Sunday, November 18, 2012
It's Not About The Twinkies
I've heard all sorts of remarks since Friday. Most of them have something to do with the world being okay in the absence of Twinkies, welcome to a less obese America, less incidence of type-2 diabetes, things like that. I can understand how people see Hostess as a company that makes Twinkies and other such treats and their thinking that the world will be just fine in the absence of unnecessary junk food. It's a lot easier to think of Hostess in terms of Twinkies and Ding Dongs and not to think about the 18,000+ people who have lost their jobs.
I started shopping at the Wonder/Hostess Bakery Thriftshop in Provo over 20 years ago. I loved being able to get inexpensive bread, bagels, tortillas and even a few treats. (Remember my chocolate waxy donut obsession? Yeah.)
Over the years I got to know some of the people who worked at the 'Bread Store' (as we call it in our family). Most employees would come and go, but the one constant (minus a few years when she worked in another store location) was Peggy.
Peggy came to know what I would be looking for when I'd come in. She'd let me know when they had something fresher in the back room. She'd say things like, "Did you want wheat tortillas? I think we've got some in back" or "We'll probably get in some more of that bread you like on Monday." She'd ask how my pregnancies were going, how old my babies were getting to be and ask about my plans for the holidays. I'd ask her what she had been up to and thank her for her help, care and concern. Even though we never saw each other outside of the Bread Store, Peggy became a friend over the years - almost like family.
So the first thought I had last Friday after reading the news of Hostess closing its doors for good was what's going to happen to Peggy and everyone else at the Bread Store? I worried that it may have already closed that morning. I had to go and see her, see the store one more time.
I was amazed to see how many cars were there as I drove into the usually empty parking lot. The line wrapped all along the back of the store and people's carts were loaded. I walked to the back office and peeked in. There was Peggy. "Hi there!" she called to me in her usual friendly manner. She walked over and I asked, "How are you doing?" She told me that for now she was just staying busy. It was still such a shock to her that the place where she had worked for 26 years would abruptly be closing its doors. There were other regular customers there to say goodbye, so I wished her good luck and grabbed a couple loaves of bread and a box of chocolate Zingers (I bypassed the Twinkies and do not regret it) to purchase before leaving.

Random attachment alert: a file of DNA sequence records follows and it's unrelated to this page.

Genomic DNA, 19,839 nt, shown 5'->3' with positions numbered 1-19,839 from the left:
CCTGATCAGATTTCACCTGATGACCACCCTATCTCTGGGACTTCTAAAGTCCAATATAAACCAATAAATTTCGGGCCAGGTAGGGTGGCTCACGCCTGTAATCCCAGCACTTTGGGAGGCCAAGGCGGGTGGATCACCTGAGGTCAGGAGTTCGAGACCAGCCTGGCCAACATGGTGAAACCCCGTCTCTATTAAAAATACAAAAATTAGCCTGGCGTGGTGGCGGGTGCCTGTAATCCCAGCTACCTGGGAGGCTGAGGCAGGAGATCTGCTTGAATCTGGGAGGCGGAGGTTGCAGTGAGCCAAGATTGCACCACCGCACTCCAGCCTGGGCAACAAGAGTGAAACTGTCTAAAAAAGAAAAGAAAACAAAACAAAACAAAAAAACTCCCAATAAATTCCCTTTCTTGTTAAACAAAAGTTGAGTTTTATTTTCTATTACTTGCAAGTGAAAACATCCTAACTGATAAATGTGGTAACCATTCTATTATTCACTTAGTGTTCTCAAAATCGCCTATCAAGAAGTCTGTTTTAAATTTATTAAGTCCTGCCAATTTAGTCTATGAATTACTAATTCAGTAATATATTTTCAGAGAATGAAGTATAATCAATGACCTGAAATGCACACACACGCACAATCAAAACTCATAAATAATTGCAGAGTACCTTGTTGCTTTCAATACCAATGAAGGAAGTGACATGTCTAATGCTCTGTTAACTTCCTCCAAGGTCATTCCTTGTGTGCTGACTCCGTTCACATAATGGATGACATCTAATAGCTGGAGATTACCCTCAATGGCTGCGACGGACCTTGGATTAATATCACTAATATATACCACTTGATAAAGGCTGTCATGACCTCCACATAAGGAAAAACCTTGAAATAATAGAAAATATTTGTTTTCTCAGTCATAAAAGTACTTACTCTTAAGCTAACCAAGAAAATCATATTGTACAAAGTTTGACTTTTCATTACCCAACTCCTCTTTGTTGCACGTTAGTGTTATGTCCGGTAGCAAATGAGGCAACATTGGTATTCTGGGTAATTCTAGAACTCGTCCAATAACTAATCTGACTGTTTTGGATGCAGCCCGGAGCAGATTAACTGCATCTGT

I could not stop thinking about my friends at the Bread Store for the rest of the day. Saturday morning I had to go back. I wasn't sure how to compensate for the loss I felt - it didn't seem rational to be so distraught over someone I only saw every couple of weeks when I'd go to buy bread. But it makes sense, really - 20 years of seeing someone that often, someone who took the time to ask how I was doing, someone who watched my family grow, how could I not feel sad about losing that small connection? I brought my camera.
Again, I walked to the back office and saw Peggy. I asked her if I could take her picture. She agreed, but only if I was in the photo with her.
"This is like losing members of my family," she said, giving me a hug. And then, as if validating her words, there was a constant stream of others who came bearing well-wishes. The people who knew Peggy like I did. The ones who came to say goodbye. The ones she knew well enough to say things like, "We've still got some fruitcake! It's right over here".
Or, "You missed out on the Twinkies, they were gone by noon yesterday".
I gave her another hug, wished her all the best, and walked to my car. "I'd say see you later, but I guess I won't. You take care!" she called after me.
That's why for me this is not about Twinkies. It's about people who are suddenly looking for a new job. It's about mothers and sisters and uncles and grandpas who find themselves in the unemployment line just in time for the holidays. It's about losing people who, in a simple and kind of crazy way, became like family.
It's about 18,000+ real people with real lives. Like Peggy.